How to Train Your Dragon: The Hidden World
Visually stunning and emotionally satisfying, with a conclusion that may leave the parents in the audience a little tearful.
"Man's true worth is in continuing life from parents to children and on to grandchildren." -Asagoro, "Zatoichi the Outlaw" (1967)
It's easy to imagine Zatoichi, the mega-popular blind masseur/swordsman, as a man on a continual personality-altering pilgrimage, since in a series of films stretching from 1962 until 1979, he was almost exclusively played by one actor. Shintaro Katsu's Zatoichi is a lover, athlete, drinker, gambler and killer. Moreover, in 1967, after fifteen films, Katsu started his own company, Katsu Productions, to make his own star vehicles. Twenty-five of the 26 entries of the film's official series are collected in the Criterion Collection's lavish new box set (only "Shintaro Katsu's Zatoichi," the second film Zatoichi film Katsu directed, is missing).
But while Katsu's Zatoichi did change, it was not an orderly progression, and you couldn't really call it a " character arc," because so many of the changes had to do with factors outside the scope of the stories. The film franchise did generally get darker over time, especially after Katsu Productions took over. But many of the films nevertheless hew to a basic formula: Zatoichi stumbles into a new town, accidentally kills or witnesses the death of an innocent, falls in love with a woman he will eventually leave, takes on corrupt local baddies, and wanders into the sunset. He's a blind antihero, and is always haunted by guilt for his unabashed love of sensual pleasures.
The Zatoichi film series is the longest-running Japanese action movie franchise. It ran twice as long as contemporary series "Sleepy Eyes of Death," four times as long as the "Lone Wolf and Cub" films, and eight times as long as the "Hanzo the Razor" sexploitation detective series Katsu also starred in. The Zatoichi films sometimes incorporated other popular action heroes, such as Jimmy Wang Yu's One-Armed Swordsman and Toshiro Mifune's nameless Yojimbo/Sanjuro character. It was followed by a popular '70s TV series, also starring Katsu. Then there was an enjoyable but basically unsound '80s American remake starring Rutger Hauer, then three '00s homages to Zatoichi, one starring a blind female shamisen player (she's Zatoichi's apprentice).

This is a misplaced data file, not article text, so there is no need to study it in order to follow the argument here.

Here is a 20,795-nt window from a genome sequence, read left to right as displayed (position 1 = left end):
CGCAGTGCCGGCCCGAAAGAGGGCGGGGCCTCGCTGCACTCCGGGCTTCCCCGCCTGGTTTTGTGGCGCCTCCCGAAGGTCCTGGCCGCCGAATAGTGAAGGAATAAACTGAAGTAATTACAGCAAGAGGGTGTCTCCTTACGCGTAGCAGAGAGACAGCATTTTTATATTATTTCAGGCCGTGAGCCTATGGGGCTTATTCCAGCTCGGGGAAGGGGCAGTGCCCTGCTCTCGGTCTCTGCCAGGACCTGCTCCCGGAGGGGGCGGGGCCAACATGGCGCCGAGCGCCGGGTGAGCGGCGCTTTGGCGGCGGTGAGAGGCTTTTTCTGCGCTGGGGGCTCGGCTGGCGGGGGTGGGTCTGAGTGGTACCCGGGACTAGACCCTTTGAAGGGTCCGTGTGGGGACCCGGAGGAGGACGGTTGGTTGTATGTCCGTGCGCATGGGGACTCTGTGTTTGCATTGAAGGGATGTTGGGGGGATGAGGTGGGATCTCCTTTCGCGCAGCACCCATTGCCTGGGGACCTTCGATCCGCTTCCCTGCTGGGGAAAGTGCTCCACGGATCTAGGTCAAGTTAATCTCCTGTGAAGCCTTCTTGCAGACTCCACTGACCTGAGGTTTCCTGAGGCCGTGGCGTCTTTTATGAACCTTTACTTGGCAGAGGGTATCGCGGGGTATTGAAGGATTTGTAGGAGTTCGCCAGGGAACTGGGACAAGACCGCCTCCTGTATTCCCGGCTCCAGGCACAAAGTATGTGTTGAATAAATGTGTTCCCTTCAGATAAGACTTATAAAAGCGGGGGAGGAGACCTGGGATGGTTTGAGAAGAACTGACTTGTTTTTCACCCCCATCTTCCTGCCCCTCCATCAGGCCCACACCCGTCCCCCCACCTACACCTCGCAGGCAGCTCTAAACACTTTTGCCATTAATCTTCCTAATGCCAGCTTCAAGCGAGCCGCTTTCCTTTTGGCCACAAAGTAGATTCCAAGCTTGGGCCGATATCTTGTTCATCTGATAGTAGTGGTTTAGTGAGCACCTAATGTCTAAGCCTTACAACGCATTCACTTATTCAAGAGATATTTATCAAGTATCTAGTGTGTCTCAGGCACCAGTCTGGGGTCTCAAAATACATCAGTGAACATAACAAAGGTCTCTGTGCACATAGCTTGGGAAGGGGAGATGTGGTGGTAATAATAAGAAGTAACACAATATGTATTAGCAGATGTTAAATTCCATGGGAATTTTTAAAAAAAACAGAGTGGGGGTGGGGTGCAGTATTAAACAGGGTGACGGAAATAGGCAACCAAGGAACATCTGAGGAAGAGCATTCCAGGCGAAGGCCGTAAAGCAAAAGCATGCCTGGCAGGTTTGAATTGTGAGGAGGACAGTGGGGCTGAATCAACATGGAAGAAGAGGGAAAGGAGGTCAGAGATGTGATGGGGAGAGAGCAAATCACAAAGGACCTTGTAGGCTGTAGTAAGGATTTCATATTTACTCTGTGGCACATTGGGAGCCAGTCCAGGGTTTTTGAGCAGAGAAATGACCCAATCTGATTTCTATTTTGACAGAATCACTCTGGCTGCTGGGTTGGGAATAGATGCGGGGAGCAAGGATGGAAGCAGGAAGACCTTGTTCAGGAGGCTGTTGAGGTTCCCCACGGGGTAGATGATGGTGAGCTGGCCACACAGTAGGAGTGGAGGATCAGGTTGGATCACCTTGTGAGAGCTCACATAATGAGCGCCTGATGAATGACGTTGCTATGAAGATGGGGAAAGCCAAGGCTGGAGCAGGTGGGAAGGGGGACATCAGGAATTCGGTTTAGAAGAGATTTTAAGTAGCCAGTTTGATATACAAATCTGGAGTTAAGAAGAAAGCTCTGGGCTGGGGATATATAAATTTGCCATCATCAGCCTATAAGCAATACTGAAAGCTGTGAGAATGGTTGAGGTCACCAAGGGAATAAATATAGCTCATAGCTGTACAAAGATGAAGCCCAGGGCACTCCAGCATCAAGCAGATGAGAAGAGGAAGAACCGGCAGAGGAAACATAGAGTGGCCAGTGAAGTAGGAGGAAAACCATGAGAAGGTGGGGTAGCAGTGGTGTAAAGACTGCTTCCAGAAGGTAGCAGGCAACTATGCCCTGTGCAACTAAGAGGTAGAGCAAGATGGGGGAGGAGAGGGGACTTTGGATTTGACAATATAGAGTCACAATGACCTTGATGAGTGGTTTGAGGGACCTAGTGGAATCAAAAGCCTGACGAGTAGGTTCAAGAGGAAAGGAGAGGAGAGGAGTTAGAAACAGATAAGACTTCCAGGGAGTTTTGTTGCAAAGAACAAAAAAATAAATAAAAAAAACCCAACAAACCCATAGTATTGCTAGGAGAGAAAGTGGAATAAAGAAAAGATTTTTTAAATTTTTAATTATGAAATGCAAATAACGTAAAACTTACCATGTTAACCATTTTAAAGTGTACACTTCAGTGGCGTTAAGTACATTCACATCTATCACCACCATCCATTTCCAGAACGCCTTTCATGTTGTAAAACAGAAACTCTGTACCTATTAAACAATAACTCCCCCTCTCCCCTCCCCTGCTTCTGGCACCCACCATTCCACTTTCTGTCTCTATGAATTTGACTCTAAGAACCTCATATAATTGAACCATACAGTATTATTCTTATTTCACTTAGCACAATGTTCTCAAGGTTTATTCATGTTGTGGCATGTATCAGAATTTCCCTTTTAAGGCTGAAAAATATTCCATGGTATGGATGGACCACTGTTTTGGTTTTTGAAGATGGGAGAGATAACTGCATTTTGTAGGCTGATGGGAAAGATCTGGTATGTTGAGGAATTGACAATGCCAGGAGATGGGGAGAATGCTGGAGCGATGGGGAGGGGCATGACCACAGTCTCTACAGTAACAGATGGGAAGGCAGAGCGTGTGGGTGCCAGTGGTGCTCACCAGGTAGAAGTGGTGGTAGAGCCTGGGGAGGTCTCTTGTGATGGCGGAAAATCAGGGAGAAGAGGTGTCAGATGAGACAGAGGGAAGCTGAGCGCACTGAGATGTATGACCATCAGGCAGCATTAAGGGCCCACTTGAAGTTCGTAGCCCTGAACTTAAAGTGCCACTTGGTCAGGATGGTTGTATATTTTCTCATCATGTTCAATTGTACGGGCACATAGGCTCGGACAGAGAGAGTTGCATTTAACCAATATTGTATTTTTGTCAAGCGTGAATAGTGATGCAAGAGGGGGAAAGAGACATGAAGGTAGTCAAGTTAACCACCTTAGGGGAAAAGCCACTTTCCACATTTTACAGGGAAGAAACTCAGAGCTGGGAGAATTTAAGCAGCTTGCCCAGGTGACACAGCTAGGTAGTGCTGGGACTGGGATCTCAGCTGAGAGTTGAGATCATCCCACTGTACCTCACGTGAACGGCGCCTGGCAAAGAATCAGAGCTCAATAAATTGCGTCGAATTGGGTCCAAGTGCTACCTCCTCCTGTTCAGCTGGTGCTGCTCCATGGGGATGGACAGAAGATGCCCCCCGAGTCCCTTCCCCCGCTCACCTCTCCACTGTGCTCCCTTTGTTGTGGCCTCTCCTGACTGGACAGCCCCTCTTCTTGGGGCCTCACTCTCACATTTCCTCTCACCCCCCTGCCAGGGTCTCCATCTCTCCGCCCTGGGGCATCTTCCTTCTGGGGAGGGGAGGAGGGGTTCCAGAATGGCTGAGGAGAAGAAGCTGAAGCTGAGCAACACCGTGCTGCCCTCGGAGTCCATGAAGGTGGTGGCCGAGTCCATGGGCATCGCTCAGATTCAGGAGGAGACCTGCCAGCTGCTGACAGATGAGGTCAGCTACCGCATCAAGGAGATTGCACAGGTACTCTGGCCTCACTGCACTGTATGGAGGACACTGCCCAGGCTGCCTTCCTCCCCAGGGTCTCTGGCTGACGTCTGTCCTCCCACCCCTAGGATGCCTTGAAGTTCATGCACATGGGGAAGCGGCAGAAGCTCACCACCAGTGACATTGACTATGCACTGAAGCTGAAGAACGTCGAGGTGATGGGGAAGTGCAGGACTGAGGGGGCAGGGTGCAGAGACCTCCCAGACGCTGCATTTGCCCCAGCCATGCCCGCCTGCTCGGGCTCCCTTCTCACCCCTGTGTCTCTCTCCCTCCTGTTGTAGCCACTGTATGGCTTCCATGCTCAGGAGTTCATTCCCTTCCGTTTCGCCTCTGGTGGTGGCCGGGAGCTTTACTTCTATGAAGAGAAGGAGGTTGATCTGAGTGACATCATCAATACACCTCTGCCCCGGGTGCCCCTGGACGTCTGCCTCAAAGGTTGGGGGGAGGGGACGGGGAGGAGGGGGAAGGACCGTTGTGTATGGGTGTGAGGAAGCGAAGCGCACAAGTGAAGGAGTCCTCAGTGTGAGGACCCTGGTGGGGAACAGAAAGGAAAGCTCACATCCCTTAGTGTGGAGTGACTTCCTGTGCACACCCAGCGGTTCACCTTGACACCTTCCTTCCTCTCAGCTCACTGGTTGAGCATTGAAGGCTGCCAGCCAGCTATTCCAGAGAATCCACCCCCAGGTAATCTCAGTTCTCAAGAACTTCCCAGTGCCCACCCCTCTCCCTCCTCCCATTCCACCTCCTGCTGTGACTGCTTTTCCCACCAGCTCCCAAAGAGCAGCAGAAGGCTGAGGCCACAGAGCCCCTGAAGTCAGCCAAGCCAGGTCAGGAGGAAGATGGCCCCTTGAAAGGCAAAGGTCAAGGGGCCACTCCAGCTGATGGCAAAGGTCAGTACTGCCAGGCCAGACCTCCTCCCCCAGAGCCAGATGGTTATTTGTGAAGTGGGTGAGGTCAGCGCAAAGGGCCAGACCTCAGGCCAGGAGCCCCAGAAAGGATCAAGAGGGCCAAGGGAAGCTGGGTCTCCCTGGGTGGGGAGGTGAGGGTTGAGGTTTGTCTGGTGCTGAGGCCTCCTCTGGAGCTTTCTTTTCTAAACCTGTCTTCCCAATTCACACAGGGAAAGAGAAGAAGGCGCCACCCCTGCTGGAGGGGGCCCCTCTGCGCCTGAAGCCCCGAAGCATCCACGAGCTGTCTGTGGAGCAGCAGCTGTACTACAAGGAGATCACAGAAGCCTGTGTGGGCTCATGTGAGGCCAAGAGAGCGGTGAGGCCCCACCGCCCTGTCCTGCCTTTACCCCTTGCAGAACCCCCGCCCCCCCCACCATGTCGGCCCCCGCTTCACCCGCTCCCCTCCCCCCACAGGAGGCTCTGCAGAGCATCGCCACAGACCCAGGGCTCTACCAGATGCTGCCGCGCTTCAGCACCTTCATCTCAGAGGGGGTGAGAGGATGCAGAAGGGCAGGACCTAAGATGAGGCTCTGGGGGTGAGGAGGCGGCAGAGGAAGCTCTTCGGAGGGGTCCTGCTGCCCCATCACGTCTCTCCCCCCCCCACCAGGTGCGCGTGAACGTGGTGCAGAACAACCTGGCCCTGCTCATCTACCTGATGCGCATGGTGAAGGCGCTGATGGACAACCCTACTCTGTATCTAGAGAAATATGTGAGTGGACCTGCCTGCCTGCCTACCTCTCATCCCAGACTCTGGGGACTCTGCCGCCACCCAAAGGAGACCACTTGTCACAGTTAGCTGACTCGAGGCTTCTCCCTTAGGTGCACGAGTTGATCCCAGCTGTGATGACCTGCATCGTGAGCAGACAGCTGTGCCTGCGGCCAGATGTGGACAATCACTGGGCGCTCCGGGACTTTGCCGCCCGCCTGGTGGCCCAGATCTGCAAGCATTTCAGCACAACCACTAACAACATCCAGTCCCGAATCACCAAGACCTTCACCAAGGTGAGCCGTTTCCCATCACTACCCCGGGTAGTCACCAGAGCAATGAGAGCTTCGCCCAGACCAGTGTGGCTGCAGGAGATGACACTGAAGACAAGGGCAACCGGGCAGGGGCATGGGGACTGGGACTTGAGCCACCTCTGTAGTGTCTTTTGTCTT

One of the character's main charms is that there's almost nothing he can't do. The best films in the series don't transcend their "chanbara" (sword-fighting) genre, but they do bring out the best in the character, if only in fits and starts. Katsu's performance did evolve, though, even if the character did not keep pace.
Zatoichi is very slapstick-y thanks Katsu's theatrical training (his father was also a "kabuki" performer). The actor was hired to play Zatoichi because he'd already played a villainous blind swordsman in "Blind Menace" (1960), but his Zatoichi is a kid in an adult's body. He has a childlike need to insert himself where he isn't wanted, and loves to dance, to sing, to touch. He's also a con-man in that every exaggerated gesture he makes is a public performance. In the early films, you can see Zatoichi's relative innocence on Katsu's face. The swordsman always ashamedly jokes about how grotesque he looks when he eats, but in the later Zatoichi films, he starts to look more monstrous. This is partly because of Katsu's real-life heavy drinking and drug use, but his physical decline works with the films, making the character's usual world-weariness particularly believable in later entries.
While Zatoichi prides himself on his "quick-draw" style of sword-fighting, his fighting becomes increasingly messy, and gore-soaked in his '70s adventures. Instead of posing dramatically after making jackrabbit-fast poses, he huffs and puffs his way through enemies, flailing his cane-sword. When he exhaustedly fantasizes about bedding a woman whom he promised to look after in "Zatoichi's Conspiracy" (1973), he sounds and looks dog tired. And when he reaches for gold shavings at the end of "Zatoichi Meets Yojimbo" (1970), it feels like a major admission of defeat.
Still, generally speaking, the Katsu Productions entries are not better because they're darker than their predecessors, nor are the earlier, Daiei titles better because they're more light-hearted. Most of the Zatoichi films directed by Kenji Misumi, especially "Samaritan Zatoichi" (1968) and "Zatoichi and the Chess Expert" (1965) are exceptional. Misumi has a real eye for visual composition, and it shows in Katsu Productions titles like "Zatoichi Goes to the Fire Festival" (1970).
But other stand-out titles, like "Zatoichi On the Road" (1963) and "Zatoichi the Outlaw" (1967) are noteworthy for how well they work within the series's established formula. And some of the film's darkest titles are only fitfully engaging. "Zatoichi's Conspiracy," a psychedelic entry directed by Katsu, is alternately absorbing and tedious while "Zatoichi Meets Yojimbo" is over-stuffed, but frequently exciting. The best part about having almost all of the Zatoichi films in one set is being able to ignore whichever titles you want. Continuity is still the thing, but only when you want it to be.
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